Libraries Digest, Vol 93, Issue 21

John Lato jwlato at
Tue May 31 19:53:07 CEST 2011

On Tue, May 31, 2011 at 6:16 PM, Edward Kmett <ekmett at> wrote:

> On Tue, May 31, 2011 at 6:03 AM, John Lato <jwlato at> wrote:
>> On Tue, May 31, 2011 at 2:08 AM, Edward Kmett <ekmett at> wrote:
>>> It violates the Functor laws, the Foldable laws, and Traversable laws,
>>> because of its treatment of bottoms. I would be +1 for the single type
>>> version, but I would have serious misgivings about a version with two types
>>> as the temptation to add those bogus instances would be strong.
> With a strict container, I'd rather have a Functor that doesn't handle
>> bottoms properly than no Functor at all.
> This is where our fundamental disagreement lies. I find such an instance
> abhorrent, because now I am forced to second guess whether or not I have a
> real Functor instance everywhere. Your local strictness consideration
> infects all the third party code that just needed functoriality.

I hope we can agree to disagree on this, although I would like to state that
I'm generally in favor of law-abiding instances.  Except for the particular
case of bottoms and strict types.

> And with a single Map with strict and lazy interfaces, then wouldn't there
>> properly be no strict Functor at all?  If the base map is strict, then the
>> Functor instance would have to go through boxed values to handle bottom
>> properly.
> I would argue that the Functor instance would have to be the non-strict
> version, because the other violates the laws. This is why I advocated in
> favor of the single-data-type two-module approach.

Yes, that's what I meant.

> I don't really like polymorphic value-strict containers because their
> benefits are very fragile. You lose the benefit if you store tuples in them
> or any other composite data type else that risks capturing a closure.  This
> is why I advocated for a single data type with two modules, as is used by
> Data.HashMap. In general, I find that putting a ! annotation on a
> polymorphic type is a bad idea. It doesn't ensure that it is fully
> evaluated, merely that it is in whnf. The reason I don't object to the !
> annotation on the key in Data.Map and Data.Set is the very limited
> justification that the compare function is required to be able to do
> something with the key, so it'll need to do look at it somehow (discounting
> the () case).
> Using a value-strict map underneath strikes me as a bad solution, because
> the non-strict case requires an extra layer of indirection, ensuring crappy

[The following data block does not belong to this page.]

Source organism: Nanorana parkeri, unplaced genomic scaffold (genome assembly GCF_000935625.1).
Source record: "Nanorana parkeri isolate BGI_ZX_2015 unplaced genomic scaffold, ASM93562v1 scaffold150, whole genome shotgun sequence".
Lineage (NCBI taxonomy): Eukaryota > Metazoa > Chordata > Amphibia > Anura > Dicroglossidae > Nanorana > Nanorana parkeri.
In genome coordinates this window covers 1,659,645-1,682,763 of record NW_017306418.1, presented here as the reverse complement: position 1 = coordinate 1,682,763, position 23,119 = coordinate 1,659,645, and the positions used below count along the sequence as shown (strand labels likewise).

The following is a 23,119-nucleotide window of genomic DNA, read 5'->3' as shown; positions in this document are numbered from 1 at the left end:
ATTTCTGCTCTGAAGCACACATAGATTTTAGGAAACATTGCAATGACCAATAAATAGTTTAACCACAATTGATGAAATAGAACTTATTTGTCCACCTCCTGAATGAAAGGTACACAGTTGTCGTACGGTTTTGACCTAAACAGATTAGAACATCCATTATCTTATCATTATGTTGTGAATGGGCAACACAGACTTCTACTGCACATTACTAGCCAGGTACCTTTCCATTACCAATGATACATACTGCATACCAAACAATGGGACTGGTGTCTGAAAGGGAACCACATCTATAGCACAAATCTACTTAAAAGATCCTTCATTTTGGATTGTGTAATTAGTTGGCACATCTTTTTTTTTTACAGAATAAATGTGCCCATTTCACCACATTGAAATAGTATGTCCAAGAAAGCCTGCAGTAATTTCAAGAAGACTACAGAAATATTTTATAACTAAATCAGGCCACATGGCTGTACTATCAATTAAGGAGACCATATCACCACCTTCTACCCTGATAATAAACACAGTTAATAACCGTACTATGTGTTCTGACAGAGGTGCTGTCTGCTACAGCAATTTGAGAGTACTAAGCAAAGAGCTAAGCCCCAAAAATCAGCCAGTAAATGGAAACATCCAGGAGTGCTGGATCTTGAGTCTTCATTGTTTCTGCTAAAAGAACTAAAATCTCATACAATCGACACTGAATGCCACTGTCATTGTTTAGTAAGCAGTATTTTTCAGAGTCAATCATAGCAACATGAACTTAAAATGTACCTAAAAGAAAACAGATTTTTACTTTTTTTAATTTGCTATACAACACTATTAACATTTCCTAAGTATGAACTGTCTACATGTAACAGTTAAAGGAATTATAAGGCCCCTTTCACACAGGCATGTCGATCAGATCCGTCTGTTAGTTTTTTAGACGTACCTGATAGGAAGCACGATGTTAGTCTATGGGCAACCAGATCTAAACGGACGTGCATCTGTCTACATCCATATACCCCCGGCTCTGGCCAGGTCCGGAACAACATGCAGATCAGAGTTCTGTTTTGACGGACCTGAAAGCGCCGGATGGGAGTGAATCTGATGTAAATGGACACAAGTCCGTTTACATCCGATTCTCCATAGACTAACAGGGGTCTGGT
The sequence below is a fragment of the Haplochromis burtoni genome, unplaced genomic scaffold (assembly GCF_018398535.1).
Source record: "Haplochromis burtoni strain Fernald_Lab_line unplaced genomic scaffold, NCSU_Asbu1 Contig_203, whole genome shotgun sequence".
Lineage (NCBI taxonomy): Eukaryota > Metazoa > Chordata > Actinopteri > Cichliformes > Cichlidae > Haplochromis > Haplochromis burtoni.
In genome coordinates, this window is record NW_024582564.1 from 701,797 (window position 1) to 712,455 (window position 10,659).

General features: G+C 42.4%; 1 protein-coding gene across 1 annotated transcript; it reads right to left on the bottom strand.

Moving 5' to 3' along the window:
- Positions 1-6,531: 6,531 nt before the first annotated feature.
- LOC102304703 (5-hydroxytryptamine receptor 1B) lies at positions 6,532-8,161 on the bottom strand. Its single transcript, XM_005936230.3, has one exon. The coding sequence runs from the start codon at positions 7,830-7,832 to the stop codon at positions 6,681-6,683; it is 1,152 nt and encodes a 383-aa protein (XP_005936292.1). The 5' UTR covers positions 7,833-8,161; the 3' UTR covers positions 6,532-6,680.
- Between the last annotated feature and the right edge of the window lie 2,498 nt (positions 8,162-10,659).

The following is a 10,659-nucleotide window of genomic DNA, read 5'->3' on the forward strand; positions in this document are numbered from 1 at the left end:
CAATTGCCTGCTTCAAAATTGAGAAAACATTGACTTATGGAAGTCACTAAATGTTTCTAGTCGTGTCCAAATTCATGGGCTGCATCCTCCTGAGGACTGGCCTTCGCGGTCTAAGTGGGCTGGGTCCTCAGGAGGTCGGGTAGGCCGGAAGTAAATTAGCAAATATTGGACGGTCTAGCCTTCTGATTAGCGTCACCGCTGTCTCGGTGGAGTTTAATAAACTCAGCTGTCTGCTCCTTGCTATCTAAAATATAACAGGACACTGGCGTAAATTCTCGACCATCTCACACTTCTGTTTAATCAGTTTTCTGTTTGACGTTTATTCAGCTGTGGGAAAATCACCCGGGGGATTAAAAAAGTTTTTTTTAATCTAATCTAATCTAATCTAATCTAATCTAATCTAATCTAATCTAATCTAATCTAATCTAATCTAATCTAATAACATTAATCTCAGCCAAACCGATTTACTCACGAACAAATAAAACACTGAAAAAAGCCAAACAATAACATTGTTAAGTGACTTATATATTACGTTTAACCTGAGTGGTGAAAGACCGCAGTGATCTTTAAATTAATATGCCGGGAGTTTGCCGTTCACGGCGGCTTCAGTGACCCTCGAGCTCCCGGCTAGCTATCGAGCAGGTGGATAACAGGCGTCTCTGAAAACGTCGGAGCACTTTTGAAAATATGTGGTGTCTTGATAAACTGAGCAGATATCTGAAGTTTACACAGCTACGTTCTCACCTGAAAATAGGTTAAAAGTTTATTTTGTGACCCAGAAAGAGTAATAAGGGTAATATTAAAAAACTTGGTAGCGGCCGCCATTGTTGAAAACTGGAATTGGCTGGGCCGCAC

> performance for the lazy version. While both versions can perform well when
> there is no 'underlying container' involved, just one type. Using strict
> methods to plug leaks is fine, but it really is the exception rather than
> the rule and so the feature should "pay its own way" -- to borrow a phrase
> from Kent Dybvig -- rather than impose a tax on every other use case.

> The reason I don't like the two-data-types solution, is that I really don't
> think that in addition to making up pseudo-Functor/Foldable/Traversable
> instances that I need to second guess in any code that uses them, it also
> eliminates the ability to fix up leaks on a case by case basis.

I don't like the two-data-types solution because it's duplication and is
much more work to maintain.  Not that I'll be maintaining it, but I still
find it ugly.

> If you use some 'underlying value-strict' container, then I can't just
> switch back and forth, instead I must map a Boxed type through, and wrap it
> in a newtype wrapper to call a single lazy method, or unwrap, and map the
> unboxing method through everywhere in order to force a single value. Both of
> these strike me as remarkably poor solutions.

I'm not backing any particular approach, I was simply trying to explore the
ramifications of different designs which have been proposed.  I think most
people have expressed a preference for the Data.HashMap style of
implementation now anyway.

Personally, what I would like to see are hooks for reduction strategies.  I
often want this for tuples.

> With the two module, one type approach, I can happily use the default Map
> type, and add a ' here or there (or use a qualified instead of
> foo) to fix leaky behavior.
>> If the base map is lazy, the Functor instance would be lazy too, which
>> would negate the benefits of a strict interface.  Is this correct?
> Yes it would be lazy, but I don't see how it negates any benefits from your
> strict API. Just expose a

That only works if you use instead of fmap.  If you're using a
third-party algorithm, that may not be an option.

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